Law as Adjudication: Against a Backdrop of Traditional Legal Objectivity, is there Space for the Subjective?

AuthorChelsea Shar
Position4th Year Student, School of Law, University of the Witwatersrand
[2014] COLR
Chelsea Shar*
The judge: presumably an impartial adjudicator tasked with judicial decision-making
supported by evidence and fact. Traditional legal theory, according to Maroney, holds that
objectivity and an absence of emotion are expected of the judicial role. If emotion
nevertheless exists, it is repressed, for apparently emotion contorts objective legal reasoning.1
Ultimately, the traditional legal theory of which Maroney speaks is the long-standing
objectivity jurisprudence, especially evident in Anglo-American jurisprudence.2 Embedded in
this traditionally objective judicial process are the principles of neutrality and impersonality
for any hint of an individualistic judgment risks bias and an airing of advancement of one’s
own personal interests.3 Therefore a model of judicial reserve is adopted in the procurement
of impersonal jurisprudence.4 However, this model of judicial reserve, and the position of
neutral and impersonal decision-making, is, according to Ray, irrefutably flawed.5 This
article wishes to explore this flawed position, and duly argues for a subjective embrace – that
there is not only space for the subjective, inclusive of emotions, but also that it is embraced.
Law as adjudication is not merely an objective exercise of interpreting legal texts; it is an
exercise that exceeds far beyond the impartial – it is also subjective and personal.
An account of ‘pure objectivism’ renders ‘objectivism a complex of ideas. It includes a realist
ontology; a positivist epistemology; a correspondence theory of truth and scientific progress;
and an axiology of disinterest.’6 Being too burdensome to tackle each aspect of the
*4th Year Student, School of Law, University of the Witwatersrand.
1 Terry A Maroney, ‘Law and emotion: A proposed taxonomy of an emerging field’ (2006) 30 Law and Human
Behaviour 119, 132.
2 Robert W Bennett, ‘Objectivity in Constitutional law’ (1984) 132 University of Pennsylvania Law Review
445, 445; Connie S Rosati, ‘Some puzzles about the objectivity of law’ (2004) 23 Law and Philosophy 273,
3 Laura Krugman Ray, ‘Judicial personality: Rhetoric and emotion in Supreme Court opinions’ (2002) 59
Washington & Lee Law Review 193, 212.
4 ibid.
5 ibid.
6 Brian Fay, Contemporary Philosophy of Social Science (Wiley-Blackwell 1996) 204.
[2014] COLR
complexity that is objectivism, this article focuses on the epistemology; on the Positivists
such as HLA Hart and, in some sense, Lon L Fuller,7 to provide substantiation that, in fact,
and quite ironically, adjudication is not wholly objective, impersonal, and neutral. Although
the temptation to speak of Ronald Dworkin where one speaks of Hart is present, Dworkin is
an interesting (legal) philosopher to include because Dworkin provides somewhat of an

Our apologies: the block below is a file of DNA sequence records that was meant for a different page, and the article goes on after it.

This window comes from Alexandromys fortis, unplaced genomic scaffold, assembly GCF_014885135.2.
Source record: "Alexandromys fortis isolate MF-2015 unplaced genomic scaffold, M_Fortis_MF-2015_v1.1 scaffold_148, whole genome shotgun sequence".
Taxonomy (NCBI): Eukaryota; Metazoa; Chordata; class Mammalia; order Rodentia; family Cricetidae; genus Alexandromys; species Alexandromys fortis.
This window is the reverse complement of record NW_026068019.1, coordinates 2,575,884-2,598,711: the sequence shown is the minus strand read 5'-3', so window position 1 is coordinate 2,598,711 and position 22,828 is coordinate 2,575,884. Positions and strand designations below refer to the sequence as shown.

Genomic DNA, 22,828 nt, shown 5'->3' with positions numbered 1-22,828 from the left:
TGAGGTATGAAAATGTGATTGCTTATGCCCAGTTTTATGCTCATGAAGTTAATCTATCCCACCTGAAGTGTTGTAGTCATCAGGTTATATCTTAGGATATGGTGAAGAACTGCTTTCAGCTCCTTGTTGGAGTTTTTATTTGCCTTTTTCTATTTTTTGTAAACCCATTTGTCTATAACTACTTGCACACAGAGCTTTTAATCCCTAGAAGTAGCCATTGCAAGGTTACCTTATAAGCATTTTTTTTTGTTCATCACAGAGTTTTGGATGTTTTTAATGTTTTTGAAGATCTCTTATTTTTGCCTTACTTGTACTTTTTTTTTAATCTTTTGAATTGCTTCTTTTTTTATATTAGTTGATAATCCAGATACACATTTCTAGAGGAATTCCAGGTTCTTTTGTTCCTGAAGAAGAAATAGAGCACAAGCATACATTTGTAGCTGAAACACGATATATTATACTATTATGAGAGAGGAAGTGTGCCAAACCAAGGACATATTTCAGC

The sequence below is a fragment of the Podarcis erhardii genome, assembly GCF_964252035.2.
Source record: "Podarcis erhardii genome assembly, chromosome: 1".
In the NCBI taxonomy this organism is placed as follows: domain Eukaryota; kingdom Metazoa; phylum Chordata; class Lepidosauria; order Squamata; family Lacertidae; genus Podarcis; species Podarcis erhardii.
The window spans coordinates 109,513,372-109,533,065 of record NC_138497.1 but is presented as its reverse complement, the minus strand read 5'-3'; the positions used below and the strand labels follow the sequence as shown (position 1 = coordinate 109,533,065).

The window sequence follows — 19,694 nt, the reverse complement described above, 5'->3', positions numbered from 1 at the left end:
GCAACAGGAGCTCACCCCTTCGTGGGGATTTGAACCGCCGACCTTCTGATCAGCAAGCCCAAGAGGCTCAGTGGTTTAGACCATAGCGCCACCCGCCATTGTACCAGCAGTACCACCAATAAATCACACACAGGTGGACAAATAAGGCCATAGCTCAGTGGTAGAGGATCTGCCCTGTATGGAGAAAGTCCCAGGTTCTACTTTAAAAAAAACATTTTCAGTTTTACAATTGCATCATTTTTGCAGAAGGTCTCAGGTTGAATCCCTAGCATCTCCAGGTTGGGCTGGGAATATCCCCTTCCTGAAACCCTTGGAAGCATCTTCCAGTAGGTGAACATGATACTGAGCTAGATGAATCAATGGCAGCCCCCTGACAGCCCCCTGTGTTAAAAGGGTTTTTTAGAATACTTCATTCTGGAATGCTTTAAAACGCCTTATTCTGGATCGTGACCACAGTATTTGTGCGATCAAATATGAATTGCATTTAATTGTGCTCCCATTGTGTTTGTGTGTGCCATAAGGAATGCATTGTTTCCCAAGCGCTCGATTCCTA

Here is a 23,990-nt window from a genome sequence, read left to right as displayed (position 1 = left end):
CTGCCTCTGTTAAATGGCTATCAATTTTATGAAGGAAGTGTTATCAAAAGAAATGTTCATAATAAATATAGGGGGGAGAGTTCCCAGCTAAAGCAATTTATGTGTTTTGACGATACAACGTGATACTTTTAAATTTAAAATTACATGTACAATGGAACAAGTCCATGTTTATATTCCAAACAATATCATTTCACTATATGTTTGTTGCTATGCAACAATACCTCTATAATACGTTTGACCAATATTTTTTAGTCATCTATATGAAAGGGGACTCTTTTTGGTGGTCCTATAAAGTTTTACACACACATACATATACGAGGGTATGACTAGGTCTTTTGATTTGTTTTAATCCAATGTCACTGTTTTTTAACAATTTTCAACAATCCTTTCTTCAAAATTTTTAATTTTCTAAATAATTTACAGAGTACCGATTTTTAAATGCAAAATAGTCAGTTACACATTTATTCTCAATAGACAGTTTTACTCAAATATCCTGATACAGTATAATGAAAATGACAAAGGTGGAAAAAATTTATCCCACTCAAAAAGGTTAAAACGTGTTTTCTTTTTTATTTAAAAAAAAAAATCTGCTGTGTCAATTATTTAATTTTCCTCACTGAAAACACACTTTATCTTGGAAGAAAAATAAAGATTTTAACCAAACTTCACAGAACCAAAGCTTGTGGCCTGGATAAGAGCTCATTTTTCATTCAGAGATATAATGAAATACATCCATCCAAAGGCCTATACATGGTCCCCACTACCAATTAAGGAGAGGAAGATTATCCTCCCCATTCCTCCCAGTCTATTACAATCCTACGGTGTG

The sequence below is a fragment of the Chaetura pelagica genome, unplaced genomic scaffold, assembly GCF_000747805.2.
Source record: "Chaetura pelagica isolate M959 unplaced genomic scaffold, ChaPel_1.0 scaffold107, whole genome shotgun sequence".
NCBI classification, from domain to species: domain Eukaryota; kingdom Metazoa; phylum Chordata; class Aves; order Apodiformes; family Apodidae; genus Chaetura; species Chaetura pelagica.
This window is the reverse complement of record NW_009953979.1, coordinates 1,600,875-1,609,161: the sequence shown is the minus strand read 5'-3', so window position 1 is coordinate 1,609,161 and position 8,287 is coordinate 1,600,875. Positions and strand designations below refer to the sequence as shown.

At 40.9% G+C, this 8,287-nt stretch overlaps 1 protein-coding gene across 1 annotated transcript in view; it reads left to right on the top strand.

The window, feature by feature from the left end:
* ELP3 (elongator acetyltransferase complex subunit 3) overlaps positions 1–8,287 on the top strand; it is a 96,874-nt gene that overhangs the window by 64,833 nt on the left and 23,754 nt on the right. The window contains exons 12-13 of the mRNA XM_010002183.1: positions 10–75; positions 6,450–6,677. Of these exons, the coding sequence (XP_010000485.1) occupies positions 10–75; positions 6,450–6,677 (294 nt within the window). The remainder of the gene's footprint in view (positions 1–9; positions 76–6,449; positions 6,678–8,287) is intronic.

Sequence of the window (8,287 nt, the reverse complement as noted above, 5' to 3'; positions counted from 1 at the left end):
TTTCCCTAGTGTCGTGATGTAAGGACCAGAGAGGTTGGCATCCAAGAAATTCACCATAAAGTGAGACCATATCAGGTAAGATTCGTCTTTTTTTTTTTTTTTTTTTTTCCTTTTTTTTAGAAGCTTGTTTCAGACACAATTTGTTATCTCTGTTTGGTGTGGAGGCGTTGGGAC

amalgamation of the objective and subjective contingencies of legal interpretation, although
Dworkin himself does not restrict his theory to such rigid terms.8 However, there is yet
further justification beyond Dworkin, that of Martin Heidegger, who, to some extent,
proposes that a theory of adjudication is somewhat impossible to delineate. Heidegger’s
proposition may seem to defeat the purpose of this article entirely, though being oxymoronic
in nature Heidegger in fact propels the argument metaphysically. Leading nicely therefrom is
the theory of law and emotions, without which the article would remain one-dimensional in
the realm of legal theory only. The final stratum in the completion of a comprehensive
analysis of the subjective embrace, in response to the objective/subjective dichotomy of
adjudication, is a practical example of a South African case study.
Following therefrom Section B provides a matrix for the theory of adjudication; Section C
discusses Hart’s rule of adjudication in presenting a modest indication of the subjective,
which is advanced in Section D by Fuller’s theory of meaning. It is Dworkin’s theory of
interpretation, though, that lends the fullest verification of the inclusiveness and embrace of
the subjective in the art of adjudication, which is presented in Section E. Section F discusses
both Heidegger’s interpretation of a theory of adjudication as well as the theory of law and
emotions. Section G presents a brief South African case study of Prince v President, Cape
Law Society,9 which consolidates the core argument of this article that judicial decisions can
never be wholly objective for in the realm that dictates human interaction, the personal and
the subjective of the human judge will never cease to creep into the equation that is legal
7 Eugene E Dais, ‘Jus naturalism, legal positivism and perspectival confusion: The Fuller-Hart debate revisited’
in Curiel-Benfield, JL (ed) Philosophy of Law and Social Problems of Philosophy 69, 70-71. Though Fuller is
nevertheless aligned with the Naturalists. ibid 75-76.
8 Stephen Guest, Ronald Dworkin (Jurists: Profiles in Legal Theory Series) (1992) 132-133.
9 Prince v President, Cape Law Society, And Others 2002 2 Sa 794 (CC).

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